5 Tips for Capturing Great Field Recordings

Whether you're using an iPhone or a dedicated field recorder, these 5 timeless tips from Hollin Jones are designed to help you capture what you need, when you want.  

You might spend most of your recording time inside a studio and trying to get as clean and isolated a sound as possible, but there’s a whole world of recording that takes place outside. Field recording as it is known can have many uses, from capturing sound effects and atmospherics for music tracks or sound libraries to recording location sound for video or film projects. Let’s look at some of the key things to know if you ever decide to do any field recording. 

1 - Use headphones

You don’t need headphones to hear what’s going on in a field recording since you are usually recording whatever sound exists around you. What a pair of cans does give you however is a much more accurate idea of what the recorder is actually picking up. Your ears are on the side of your head, but a digital recorder’s mic may well be much more directional and could be picking up something more specific than what you’re hearing with your ears. Using headphones—preferably closed back or earbuds rather than open back—lets you be much more accurate with the directionality of your mic. 

You don’t have to take your studio models, but use some decent headphones while field recording.

You don’t have to take your studio models, but use some decent headphones while field recording.

2 - Make creative decisions in the field

When you are out in the real world, you will pick up many more sounds than you might be expecting. Things like traffic noise, planes overhead, wind and car horns are all aspects of everyday life that we tend to block out by default, but they will be picked up by a mic used in public. And although you can digitally remove some of them in post production using EQ or spectral repair tools like iZotope’s RX, your life will be a lot easier the less of that you have to do. So try to help yourself: if you’re recording a person, move away from the road to a less windy spot, and try to minimize the sounds that intrude into your recording.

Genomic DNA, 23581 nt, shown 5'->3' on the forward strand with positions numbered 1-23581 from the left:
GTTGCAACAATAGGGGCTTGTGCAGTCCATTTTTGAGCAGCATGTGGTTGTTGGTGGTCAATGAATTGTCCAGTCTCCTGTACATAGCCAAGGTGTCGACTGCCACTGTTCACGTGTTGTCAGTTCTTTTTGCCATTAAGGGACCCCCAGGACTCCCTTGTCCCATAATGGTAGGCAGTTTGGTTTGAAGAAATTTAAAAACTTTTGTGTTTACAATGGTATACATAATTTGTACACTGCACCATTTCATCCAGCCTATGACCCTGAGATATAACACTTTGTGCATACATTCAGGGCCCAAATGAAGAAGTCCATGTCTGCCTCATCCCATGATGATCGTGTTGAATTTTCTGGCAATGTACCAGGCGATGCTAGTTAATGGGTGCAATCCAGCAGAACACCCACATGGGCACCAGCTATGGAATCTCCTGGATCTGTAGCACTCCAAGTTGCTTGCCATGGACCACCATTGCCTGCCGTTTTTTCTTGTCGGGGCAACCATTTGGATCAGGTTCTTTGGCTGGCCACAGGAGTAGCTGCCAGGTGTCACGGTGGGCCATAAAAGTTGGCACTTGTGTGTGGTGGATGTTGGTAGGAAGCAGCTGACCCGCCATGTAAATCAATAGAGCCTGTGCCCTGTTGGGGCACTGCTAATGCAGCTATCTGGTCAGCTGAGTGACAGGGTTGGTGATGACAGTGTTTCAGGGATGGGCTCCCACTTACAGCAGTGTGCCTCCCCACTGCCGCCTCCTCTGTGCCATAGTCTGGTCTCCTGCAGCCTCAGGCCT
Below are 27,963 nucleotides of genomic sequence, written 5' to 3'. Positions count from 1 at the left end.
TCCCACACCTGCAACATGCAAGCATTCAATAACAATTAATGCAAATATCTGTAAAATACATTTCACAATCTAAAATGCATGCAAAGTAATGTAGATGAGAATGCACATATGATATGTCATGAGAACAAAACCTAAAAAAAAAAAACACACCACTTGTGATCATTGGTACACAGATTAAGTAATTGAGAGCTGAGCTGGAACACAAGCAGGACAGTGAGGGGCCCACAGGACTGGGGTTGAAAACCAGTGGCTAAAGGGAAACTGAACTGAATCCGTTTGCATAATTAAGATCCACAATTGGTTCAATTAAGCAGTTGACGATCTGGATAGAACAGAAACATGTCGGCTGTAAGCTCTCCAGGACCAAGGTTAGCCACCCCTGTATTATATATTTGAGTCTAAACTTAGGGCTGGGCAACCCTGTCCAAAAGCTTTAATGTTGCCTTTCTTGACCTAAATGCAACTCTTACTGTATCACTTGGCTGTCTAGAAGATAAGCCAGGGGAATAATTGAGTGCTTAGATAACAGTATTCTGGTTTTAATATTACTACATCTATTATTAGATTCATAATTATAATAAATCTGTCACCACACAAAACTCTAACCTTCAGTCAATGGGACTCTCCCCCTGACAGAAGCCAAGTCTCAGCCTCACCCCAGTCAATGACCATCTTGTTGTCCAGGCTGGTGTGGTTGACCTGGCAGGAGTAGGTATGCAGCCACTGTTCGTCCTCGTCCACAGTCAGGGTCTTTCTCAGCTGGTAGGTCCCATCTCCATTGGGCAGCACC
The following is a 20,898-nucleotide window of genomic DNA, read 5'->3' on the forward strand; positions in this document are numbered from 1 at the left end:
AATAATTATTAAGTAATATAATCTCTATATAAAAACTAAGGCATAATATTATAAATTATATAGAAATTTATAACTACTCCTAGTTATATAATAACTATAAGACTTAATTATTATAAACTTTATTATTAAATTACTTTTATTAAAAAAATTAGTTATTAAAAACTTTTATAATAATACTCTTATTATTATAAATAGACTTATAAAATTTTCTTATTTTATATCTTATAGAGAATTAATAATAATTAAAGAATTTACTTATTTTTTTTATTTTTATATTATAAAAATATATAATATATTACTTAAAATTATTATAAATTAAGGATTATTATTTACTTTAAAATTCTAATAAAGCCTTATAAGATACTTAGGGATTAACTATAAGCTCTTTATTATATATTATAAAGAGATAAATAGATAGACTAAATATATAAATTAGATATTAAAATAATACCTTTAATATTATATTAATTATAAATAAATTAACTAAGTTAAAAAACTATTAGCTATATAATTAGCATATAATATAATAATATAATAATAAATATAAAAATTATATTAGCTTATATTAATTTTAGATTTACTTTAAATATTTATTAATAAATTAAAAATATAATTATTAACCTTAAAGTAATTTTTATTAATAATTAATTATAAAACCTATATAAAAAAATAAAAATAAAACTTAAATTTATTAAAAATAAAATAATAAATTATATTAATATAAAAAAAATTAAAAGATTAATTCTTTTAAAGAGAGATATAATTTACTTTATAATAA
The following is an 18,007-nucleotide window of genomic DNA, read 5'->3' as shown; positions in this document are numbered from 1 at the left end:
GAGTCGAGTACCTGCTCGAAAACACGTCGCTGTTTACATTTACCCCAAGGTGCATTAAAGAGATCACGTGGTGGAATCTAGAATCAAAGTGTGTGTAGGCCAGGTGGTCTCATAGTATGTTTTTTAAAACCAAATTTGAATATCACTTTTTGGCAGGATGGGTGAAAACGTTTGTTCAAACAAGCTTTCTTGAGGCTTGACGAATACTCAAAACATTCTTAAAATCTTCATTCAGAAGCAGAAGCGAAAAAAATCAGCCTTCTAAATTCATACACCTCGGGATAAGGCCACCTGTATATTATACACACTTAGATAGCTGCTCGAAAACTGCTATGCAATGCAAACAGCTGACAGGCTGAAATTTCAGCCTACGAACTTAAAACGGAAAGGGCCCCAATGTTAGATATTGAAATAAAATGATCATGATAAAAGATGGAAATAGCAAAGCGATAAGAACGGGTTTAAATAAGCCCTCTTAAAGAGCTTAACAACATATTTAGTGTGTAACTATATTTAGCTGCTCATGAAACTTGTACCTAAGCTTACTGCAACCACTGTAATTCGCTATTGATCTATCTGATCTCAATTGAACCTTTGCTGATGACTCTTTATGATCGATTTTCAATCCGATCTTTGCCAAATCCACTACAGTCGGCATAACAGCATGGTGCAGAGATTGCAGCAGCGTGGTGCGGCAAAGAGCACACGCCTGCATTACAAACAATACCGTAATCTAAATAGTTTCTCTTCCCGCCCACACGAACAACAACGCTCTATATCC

3 - Understand the difference between mono and stereo

Many handheld digital recorders have integrated stereo mics but will allow you to switch to mono recording. If you’re capturing any kind of soundscape, a stereo recording will give you a much more believable effect, especially as sounds like traffic or anything else that moves will shift across from one channel to the other as it does so. However, if you are recording a voice, a mono recording can give it more focus, placing it in the center of the stereo image. 

Recorders like the Zoom H6 are very flexible: this model has switchable mic modules.

Recorders like the Zoom H6 are very flexible: this model has switchable mic modules.

4 - Use an external mic When needed

Although the microphones built into many handheld digital recorders (like Yamaha’s Pocketrak or Zoom’s H6 to name but two) are excellent, sometimes you will want to use a more directional mic to specifically capture one source while excluding other sounds. In some cases you may be able to switch the pattern of the built-in mic to make it more directional. In others, consider adding a second, external mic and plugging it into the external mic input, provided your recorder has one. 

Even small recorders often have a mic/line in, for connecting a more directional mic.

Even small recorders often have a mic/line in, for connecting a more directional mic.

5 - Use a windshield

Most handheld digital recorders’ mics have a built-in windshield, but if it’s very windy it won’t hurt to add an external one as well. Distortion caused by wind hitting a mic when outdoors can completely ruin a recording and is very difficult to remove digitally. 

An external windshield like this model from Rycote will help to cut down any interference from the breeze.

An external windshield like this model from Rycote will help to cut down any interference from the breeze.

Hollin Jones was classically trained as a piano player but found the lure of blues and jazz too much to resist. Graduating from bands to composition then production, he relishes the chance to play anything with keys. A sometime lecturer in videographics, music production and photography post production, Hollin has been a freelance w... Read More

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